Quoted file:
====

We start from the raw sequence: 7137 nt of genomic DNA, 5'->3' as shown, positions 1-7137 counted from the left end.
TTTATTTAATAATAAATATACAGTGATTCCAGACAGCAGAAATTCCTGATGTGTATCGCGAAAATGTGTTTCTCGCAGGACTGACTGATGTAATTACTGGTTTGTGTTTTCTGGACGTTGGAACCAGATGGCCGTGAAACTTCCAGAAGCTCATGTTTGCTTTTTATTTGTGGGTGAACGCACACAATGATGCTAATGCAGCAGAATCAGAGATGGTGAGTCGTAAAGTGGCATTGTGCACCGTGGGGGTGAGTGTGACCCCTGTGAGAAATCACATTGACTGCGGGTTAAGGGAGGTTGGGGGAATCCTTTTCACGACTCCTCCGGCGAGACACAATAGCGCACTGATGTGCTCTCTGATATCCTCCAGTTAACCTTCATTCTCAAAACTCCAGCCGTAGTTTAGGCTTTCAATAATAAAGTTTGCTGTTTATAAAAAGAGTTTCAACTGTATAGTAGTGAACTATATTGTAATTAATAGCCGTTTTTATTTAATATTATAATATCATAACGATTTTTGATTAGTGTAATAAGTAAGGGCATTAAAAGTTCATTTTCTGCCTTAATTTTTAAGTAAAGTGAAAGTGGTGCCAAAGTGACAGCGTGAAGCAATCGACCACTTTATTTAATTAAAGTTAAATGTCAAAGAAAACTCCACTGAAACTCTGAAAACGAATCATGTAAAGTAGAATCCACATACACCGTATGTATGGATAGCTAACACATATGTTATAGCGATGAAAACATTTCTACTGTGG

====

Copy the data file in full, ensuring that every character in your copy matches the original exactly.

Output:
We start from the raw sequence: 7137 nt of genomic DNA, 5'->3' as shown, positions 1-7137 counted from the left end.
TTTATTTAATAATAAATATACAGTGATTCCAGACAGCAGAAATTCCTGATGTGTATCGCGAAAATGTGTTTCTCGCAGGACTGACTGATGTAATTACTGGTTTGTGTTTTCTGGACGTTGGAACCAGATGGCCGTGAAACTTCCAGAAGCTCATGTTTGCTTTTTATTTGTGGGTGAACGCACACAATGATGCTAATGCAGCAGAATCAGAGATGGTGAGTCGTAAAGTGGCATTGTGCACCGTGGGGGTGAGTGTGACCCCTGTGAGAAATCACATTGACTGCGGGTTAAGGGAGGTTGGGGGAATCCTTTTCACGACTCCTCCGGCGAGACACAATAGCGCACTGATGTGCTCTCTGATATCCTCCAGTTAACCTTCATTCTCAAAACTCCAGCCGTAGTTTAGGCTTTCAATAATAAAGTTTGCTGTTTATAAAAAGAGTTTCAACTGTATAGTAGTGAACTATATTGTAATTAATAGCCGTTTTTATTTAATATTATAATATCATAACGATTTTTGATTAGTGTAATAAGTAAGGGCATTAAAAGTTCATTTTCTGCCTTAATTTTTAAGTAAAGTGAAAGTGGTGCCAAAGTGACAGCGTGAAGCAATCGACCACTTTATTTAATTAAAGTTAAATGTCAAAGAAAACTCCACTGAAACTCTGAAAACGAATCATGTAAAGTAGAATCCACATACACCGTATGTATGGATAGCTAACACATATGTTATAGCGATGAAAACATTTCTACTGTGG